Getting a New View: How To Build Your Own Stereoscope

Posted on February 12th, 2014 by

Hello Folks,

Here in the Education Department at the Jewish Museum of Maryland we’ve come up with a fun and creative way to construct a Stereoscope.  What’s a Stereoscope, you say?   Well, a stereoscope is a mechanical tool used to view images that are side-by-side depicting a scene as seen independently by the right eye and left eye.  These types of images are known as stereoscopic.

The first stereoscope was invented by Sir Charles Wheatstone in 1838. Image via.

The first stereoscope was invented by Sir Charles Wheatstone in 1838. Image via.

The Stereoscope that you may be more familiar with and the two that we have in our exhibit  Passages Through the Fire Jews and the Civil War look more like this one.  Image via.

The Stereoscope that you may be more familiar with and the two that we have in our exhibit Passages Through the Fire Jews and the Civil War look more like this one. Image via.

Stereoscopes brought the images to life.  Giving the viewer a sample of the subject in 3D.  What we’ve done is somewhat modernized the device using simple and inexpensive materials. Check out the images below to construct your very own! You can also download the instructions as a PDF HERE: Stereoscope How To.

StereoscopeHowTo

StereoscopeHowTo

StereoscopeHowTo

 

Sean SchumacherA blog post from Museum Educator Sean Schumacher. To read more posts from Sean, click HERETo read more education related posts, click HERE.

 

Posted in jewish museum of maryland




The Non-Jew’s Jabber Vol 2: The Best Bagels In The City

Posted on November 9th, 2011 by

A blog post by Intern Sean Achumacher.

Before I get into breaking bread, I want to let everyone know what a fantastic time I am having here at the Jewish Museum of Maryland.  Everyone is so helpful and polite.  I really enjoyed the Brews and Schmooze event and I encourage everyone to come out to next month’s event Esther Fest.  

Back to the bagel.  The bagel is allied to Jewish culture here in Americaas it was brought here by Polish-Jews.  The history of the bagel dates back to Polandin the early 1600s where it was given as a gift to women in childbirth.  Some folks are unaware of how a bagel is made.  Before the bagel is baked it is boiled.  This gives the bagel its signature soft, chewy center and crispier exterior.  This is also why you will hear claims that New York Cityhas the best bagels because of how the city’s water system is so great.  I, on the other hand, will have to disagree.  Now I’m not a professionally trained bagel expert but I can tell the difference between a good bagel and a great bagel.  I’ve been to NYC many times and have gone to a place where I “had to try the bagels” because “they’re the best in the city” and they were good but they weren’t great.  The best bagel I have ever had…drum roll, please…is from Towson Hot Bagel or THB if you’re hip with acronyms.  There are two locations in theBaltimore area.  One is located inTowson,Maryland just north of the city and the other is located in the city, inCanton.  I will put their bagel up against any bagel.  So please challenge me and let’s hear where you think the best bagel comes from.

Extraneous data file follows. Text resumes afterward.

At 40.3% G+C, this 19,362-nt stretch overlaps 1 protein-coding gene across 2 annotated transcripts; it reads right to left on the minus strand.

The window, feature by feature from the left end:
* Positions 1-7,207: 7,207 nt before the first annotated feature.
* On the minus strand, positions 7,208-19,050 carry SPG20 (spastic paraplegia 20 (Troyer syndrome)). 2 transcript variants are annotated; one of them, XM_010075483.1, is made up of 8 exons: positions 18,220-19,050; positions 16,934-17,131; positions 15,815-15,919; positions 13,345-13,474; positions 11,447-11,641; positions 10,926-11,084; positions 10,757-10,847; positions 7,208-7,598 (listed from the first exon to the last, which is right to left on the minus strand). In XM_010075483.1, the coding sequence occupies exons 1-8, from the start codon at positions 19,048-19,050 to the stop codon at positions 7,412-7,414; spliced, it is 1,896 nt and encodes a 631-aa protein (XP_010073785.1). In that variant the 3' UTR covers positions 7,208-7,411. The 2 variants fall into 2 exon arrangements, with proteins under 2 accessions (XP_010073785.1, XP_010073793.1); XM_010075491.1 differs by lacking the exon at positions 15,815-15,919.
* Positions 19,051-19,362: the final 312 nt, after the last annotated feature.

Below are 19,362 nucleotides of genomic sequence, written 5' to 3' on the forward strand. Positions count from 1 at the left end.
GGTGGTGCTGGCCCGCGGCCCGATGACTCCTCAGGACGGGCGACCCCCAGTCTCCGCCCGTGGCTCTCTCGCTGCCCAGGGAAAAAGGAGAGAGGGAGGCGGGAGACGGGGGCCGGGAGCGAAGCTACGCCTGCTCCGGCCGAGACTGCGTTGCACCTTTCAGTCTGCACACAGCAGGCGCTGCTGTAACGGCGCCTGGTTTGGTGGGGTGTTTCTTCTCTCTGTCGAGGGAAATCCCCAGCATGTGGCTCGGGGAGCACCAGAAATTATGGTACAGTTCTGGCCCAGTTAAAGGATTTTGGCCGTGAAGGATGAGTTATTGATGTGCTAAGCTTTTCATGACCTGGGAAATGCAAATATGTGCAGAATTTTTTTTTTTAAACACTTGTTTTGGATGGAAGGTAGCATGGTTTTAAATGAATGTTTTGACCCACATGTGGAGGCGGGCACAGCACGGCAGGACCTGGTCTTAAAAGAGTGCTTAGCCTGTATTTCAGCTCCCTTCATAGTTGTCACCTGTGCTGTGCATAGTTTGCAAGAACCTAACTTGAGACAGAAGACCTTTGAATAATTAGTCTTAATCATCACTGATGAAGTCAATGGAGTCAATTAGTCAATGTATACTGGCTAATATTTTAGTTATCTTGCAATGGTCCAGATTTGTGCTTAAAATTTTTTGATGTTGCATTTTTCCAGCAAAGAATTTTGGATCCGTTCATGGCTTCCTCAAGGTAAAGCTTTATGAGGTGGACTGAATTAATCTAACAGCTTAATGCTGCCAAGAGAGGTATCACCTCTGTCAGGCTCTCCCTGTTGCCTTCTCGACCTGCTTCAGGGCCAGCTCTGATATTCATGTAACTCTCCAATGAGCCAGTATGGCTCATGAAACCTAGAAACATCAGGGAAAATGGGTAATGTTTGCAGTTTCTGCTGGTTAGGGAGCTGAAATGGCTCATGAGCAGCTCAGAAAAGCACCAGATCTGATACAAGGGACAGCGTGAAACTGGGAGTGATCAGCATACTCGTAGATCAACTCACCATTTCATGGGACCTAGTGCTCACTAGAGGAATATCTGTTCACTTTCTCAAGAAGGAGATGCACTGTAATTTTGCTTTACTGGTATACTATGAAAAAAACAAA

As promised, I’m selecting an object from the museum’s collection that has caught my eye and here it is.

I saw this pin on my first day interning and it immediately caught my eye because of my heritage and my love of bagels.  It made me feel comfortable in an unknown environment.

Don’t forget to come on out to the museum and check out our newest exhibit Chosen Foods: Cuisine, Culture, and American Jewish Identity, it’s fantastic!!!

Lekhaim!

Sean

Posted in jewish museum of maryland




The Non-Jew’s Jabber

Posted on November 7th, 2011 by

Vol 2:  The Best Bagels In The City

 A blog post by intern Sean Schumacher.

Before I get into breaking bread, I want to let everyone know what a fantastic time I am having here at the Jewish Museum of Maryland.  Everyone is so helpful and polite.  I really enjoyed the Brews and Schmooze event and I encourage everyone to come out to next month’s event Esther Fest

Back to the bagel.  The bagel is allied to Jewish culture here in America as it was brought here by Polish-Jews.  The history of the bagel dates back to Poland in the early 1600s where it was given as a gift to women in childbirth.  Some folks are unaware of how a bagel is made.  Before the bagel is baked it is boiled.  This gives the bagel its signature soft, chewy center and crispier exterior.  This is also why you will hear claims that New York City has the best bagels because of how the city’s water system is so great.  I, on the other hand, will have to disagree.  Now I’m not a professionally trained bagel expert but I can tell the difference between a good bagel and a great bagel.  I’ve been to NYC many times and have gone to a place where I “had to try the bagels” because “they’re the best in the city” and they were good but they weren’t great.  The best bagel I have ever had…drum roll, please…is from Towson Hot Bagel or THB if you’re hip with acronyms.  There are two locations in the Baltimore area.  One is located in Towson, Maryland just north of the city and the other is located in the city, in Canton.  I will put their bagel up against any bagel.  So please challenge me and let’s hear where you think the best bagel comes from.

As promised, I’m selecting an object from the museum’s collection that has caught my eye and here it is.

I saw this pin on my first day interning and it immediately caught my eye because of my heritage and my love of bagels.  It made me feel comfortable in an unknown environment.

Don’t forget to come on out to the museum and check out our newest exhibit Chosen Foods: Cuisine, Culture, and American Jewish Identity, it’s fantastish!!!

Lekhaim!

Sean

 

Posted in jewish museum of maryland